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    The HMS Bear load is a 430 grain hard cast and gas checked, it moves along at 1800-ish (1780 from my GG) FPS with around 3,000+ FPE. That is pretty stout. That would probably go completely through an elephant or a t-rex and it knocks hogs over with authority in the most amusing ways. The BB 430 grain +P (Item 8A Penetrator) is 1880 FPS (Marlin GG) and around 3,400 FPE at nearly twice the price of the HMS BL. The recoil difference is noticeable for that last 100 FPS. If somebody wants to go dear hunting with it, by all means, the deer might be so dead that a cosmic black hole of death may form and suck the deer into it.
     
  10. David Hoback

    David Hoback Member

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    Whoa! Let’s not get too crazy here.... After all, its NOT 10mm or 6.5MM Creedmoor we are talking about here!:scrutiny: I mean.... seriously! ;):rofl:
     
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  11. Jbird45

    Jbird45 Member

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    I once had a guy behind the counter at Cabela's try to tell me he took a deer with a Glock 10mm at 160 yards. I replied " You mean 60?" He said "No, 160 yards"

    I promptly walked away.
     
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  12. David Hoback

    David Hoback Member

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    Uhh, yeah!

    58-B93-EC2-8-D17-4-D4-A-8-F90-744466294-B2-A.jpg

    It’s science man! Haven't you seen gel tests??
    96-C15495-3-C5-F-4-F8-B-9-F3-A-0-A311-E827-EA4.jpg
     
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  13. Old Stumpy

    Old Stumpy Member

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    I don't know about elephants or dinosaurs, but I would think that a 430 grain hard cast bullet at that velocity would pass completely through hogs, elk, black bear and moose without expanding at all.
    While it no doubt imparts some more shock than a 425 grain / 1350 FPS round, most of its energy would be wasted just plowing into the landscape.
    A soft lead bullet or JSP at 1350 FPS would expand and penetrate completely as well but might remain in those animals.
    So I think that those animals would be just as dead and nearly as quickly.
    The bear loads would be great used on a huge grizzly bear or a large bison no doubt.
     
  14. Jbird45

    Jbird45 Member

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    According to this chart Barrett should retire the .50 BMG and start chambering their rifles for the 10mm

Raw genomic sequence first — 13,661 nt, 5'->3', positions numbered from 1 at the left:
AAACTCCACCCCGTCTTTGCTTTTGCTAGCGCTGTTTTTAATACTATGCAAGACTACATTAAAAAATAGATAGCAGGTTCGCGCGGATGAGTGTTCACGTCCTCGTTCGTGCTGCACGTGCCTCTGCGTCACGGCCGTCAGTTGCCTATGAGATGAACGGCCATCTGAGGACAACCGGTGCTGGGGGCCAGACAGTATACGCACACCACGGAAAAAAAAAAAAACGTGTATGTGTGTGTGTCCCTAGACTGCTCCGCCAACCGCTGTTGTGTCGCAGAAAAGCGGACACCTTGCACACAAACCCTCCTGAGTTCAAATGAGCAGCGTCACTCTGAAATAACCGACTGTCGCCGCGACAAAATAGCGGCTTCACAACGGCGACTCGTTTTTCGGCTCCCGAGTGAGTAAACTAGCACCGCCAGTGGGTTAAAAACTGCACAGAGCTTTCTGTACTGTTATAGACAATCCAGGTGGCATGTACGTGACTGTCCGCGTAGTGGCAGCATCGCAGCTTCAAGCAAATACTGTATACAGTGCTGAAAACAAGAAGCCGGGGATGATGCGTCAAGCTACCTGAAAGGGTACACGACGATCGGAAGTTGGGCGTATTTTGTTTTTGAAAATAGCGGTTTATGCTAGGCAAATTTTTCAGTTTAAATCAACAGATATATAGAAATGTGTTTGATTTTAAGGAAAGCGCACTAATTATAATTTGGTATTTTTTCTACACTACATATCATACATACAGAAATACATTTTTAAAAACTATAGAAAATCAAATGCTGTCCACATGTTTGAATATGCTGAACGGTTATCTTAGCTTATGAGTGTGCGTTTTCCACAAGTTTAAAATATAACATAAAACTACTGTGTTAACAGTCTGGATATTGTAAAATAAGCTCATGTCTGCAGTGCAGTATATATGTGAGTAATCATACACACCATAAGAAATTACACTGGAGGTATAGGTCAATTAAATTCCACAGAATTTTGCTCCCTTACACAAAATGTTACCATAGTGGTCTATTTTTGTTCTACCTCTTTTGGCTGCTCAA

Last edited: Aug 27, 2020
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  15. 3Crows

    3Crows Member

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    10mm is the new 45-70! It is rumored the physics was solved by Oppenheimer in his spare time after inventing the atomic bomb so this explains the mystery.

    Seriously though, a 45-70 does not need to expand much, a 45 caliber bullet is already larger in diameter than an expanded .270 or .308. Kind of the old 1911 45 Auto vs 9mm argument, they make big holes going in and a .45-70 430 grain with a huge metplate makes a very large wound channel crushing bone and destroying tissue over the five to six feet of penetration it is capable of.

    When I got my GG I tried a box of the Remington 405 grain jacketed (safe for all rifles) and it shot well with a solid push recoil, not bad. I tried a box of the Hornady 350 grain FTX and while accurate, the recoil was definitely more of a snap and noticeably more vigorous. The HMS Cowboy 405 grain is mild, more of a long push into the shoulder with authentic smoke, HMS Bear Load, is still a push, just a hard push. The BB is back to a snap, a very energetic and solid snap. My boss and I had been shooting and I pulled out the .45-70 with my 850 FPS reloads and was plinking away, shot a few Cowboy loads too and I loaded the magazine tube full of BB 430 grain HC. I warned him these were going to come back! He is a big guy, easy 350 pounds, he shook like a bowl of jello when that Marlin roared and he went back a full step. Those +P loads mean business.